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Rare British gigs by rock superstars
Rock supergroup Black Country Communion will play the second of two UK shows at London's Hammersmith Apollo on January 4, 2018. The first show was at Wolverhampton Civic Hall on January 2 and for lovers of Classic Rock it was totally awesome!
Awesome: Black Country Communion (pic: Christie Goodwin)
The quartet had not performed on stage together for six years but the Civic Hall show was arena-quality – huge sound, sensational lighting and the band giving their all. Right from the start, the audience knew it was in for something spectacular. Air raid sirens blared, searchlights lit up the hall and a series of explosions signalled the band's appearance on stage.
But who are Black Country Communion? Former Deep Purple singer and bassist Glenn Hughes formed BCC in 2009, following a meeting with guitar maestro Joe Bonamassa. Drummer Jason Bonham (son of Led Zeppelin's John Bonham) was recruited, along with Dream Theater keyboardist Derek Sherinian. Sounding like a collision of Led Zep and Deep Purple, with a side order of blues-rock guitar and prog rock keyboards, they took the rock world by storm but soon found that solo careers and band commitments were hard to maintain, so went their separate ways.
On stage: Glenn Hughes and Joe Bonamassa (pic: Christie Goodwin)
In 2017 they returned with a fourth studio album, BCCIV, which prompted the two UK concerts. With Hughes and Bonham hailing from Britain's Black Country (hence the band's name), a gig in Wolverhampton, at the heart of the region, was a must.
''It's good to be home; it gives me chills,'' 66-year-old Glenn announced after launching the two hour show with Sway, from BCCIV, and One Last Soul, from the eponymous debut album.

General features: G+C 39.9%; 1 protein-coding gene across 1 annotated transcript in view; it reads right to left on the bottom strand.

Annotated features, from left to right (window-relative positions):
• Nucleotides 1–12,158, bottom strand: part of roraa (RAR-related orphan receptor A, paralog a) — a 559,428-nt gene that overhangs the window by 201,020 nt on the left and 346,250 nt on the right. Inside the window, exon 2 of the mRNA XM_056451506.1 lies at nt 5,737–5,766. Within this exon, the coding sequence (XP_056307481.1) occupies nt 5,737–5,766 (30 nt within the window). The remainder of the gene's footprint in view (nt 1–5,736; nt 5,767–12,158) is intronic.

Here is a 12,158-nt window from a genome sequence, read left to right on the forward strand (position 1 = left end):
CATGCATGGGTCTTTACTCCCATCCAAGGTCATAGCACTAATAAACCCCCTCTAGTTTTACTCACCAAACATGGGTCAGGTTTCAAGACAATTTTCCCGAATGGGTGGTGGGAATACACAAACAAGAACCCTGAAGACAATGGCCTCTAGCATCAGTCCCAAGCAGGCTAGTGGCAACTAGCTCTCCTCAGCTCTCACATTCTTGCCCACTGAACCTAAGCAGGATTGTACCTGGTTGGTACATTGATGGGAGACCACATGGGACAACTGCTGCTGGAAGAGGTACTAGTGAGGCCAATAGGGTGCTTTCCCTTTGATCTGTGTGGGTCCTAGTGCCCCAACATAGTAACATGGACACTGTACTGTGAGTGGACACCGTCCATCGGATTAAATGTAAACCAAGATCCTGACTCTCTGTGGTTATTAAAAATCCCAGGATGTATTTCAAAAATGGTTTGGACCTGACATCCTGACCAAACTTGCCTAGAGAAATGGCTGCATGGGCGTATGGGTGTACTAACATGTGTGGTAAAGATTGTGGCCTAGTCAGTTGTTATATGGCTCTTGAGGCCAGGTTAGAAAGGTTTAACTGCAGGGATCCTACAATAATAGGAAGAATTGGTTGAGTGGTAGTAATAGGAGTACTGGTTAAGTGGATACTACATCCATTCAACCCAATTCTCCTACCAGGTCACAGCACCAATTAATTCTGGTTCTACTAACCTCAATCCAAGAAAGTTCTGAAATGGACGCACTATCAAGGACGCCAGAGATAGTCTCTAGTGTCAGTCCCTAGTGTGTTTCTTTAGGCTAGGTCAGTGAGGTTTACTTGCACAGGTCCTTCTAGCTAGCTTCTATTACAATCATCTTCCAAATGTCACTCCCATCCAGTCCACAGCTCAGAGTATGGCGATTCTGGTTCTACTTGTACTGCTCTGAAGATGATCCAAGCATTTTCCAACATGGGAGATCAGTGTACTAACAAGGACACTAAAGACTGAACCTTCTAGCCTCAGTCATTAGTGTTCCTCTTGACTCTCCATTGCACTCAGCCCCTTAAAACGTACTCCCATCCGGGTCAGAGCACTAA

Following Save Me, from Black Country Communion 2, he added that he had just celebrated 50 years in rock music – and his career had begun on the Wolverhampton Civic Hall stage. Joe Bonamassa later said that this was the final rock show at the venue before it is closed for refurbishment. There's symmetry for you!
Wolverhampton: Rockin' the Black Country (pic: Christie Goodwin)
BCC are known for their epic songs; rock monsters that are elongated by Joe's guitar solos and Derek's intricate keys. Typical is Wanderlust, from the new album, which was followed by Song of Yesterday, featuring vocals by both Joe and Glenn. Throughout, there was a powerful backbeat, courtesy of Jason's sledgehammer drumming.
Relentless: Glenn Hughes and Black Country Communion (pic: Christie Goodwin)
The pace of the show was relentless, with only the occasional pause for Glenn to explain some background to the songs. Cold was written following the deaths of friends and family, he said, and the radio-friendly Over My Head came to him in his sleep.
A guest was introduced for The Last Song For My Resting Place – mandolin and fiddle player Gerry O'Connor, formerly of The Dubliners. He quickly left the stage at the song's conclusion but was called back by Glenn to take a bow – and received a tremendous reception.
Guest: Gerry O'Connor (pic: Christie Goodwin)
A drum solo segued into Man in the Middle and the set-closer, Black Country, complete with throat-shredding vocals by Glenn. Surely things couldn't get better... but they did.
The encore of Collide and Faithless was concluded with Deep Purple's Mistreated which was totally mind-blowing. It was the first song that Glenn and Joe performed together on stage ten years ago – and it brought an unforgettable show to a fitting end. Hammersmith, you are in for a treat!
More?: Black Country Communion at Wolverhampton Civic Hall (pic: Christie Goodwin)
Setlist: Black Country Communion, Wolverhampton, Jan 2, 2018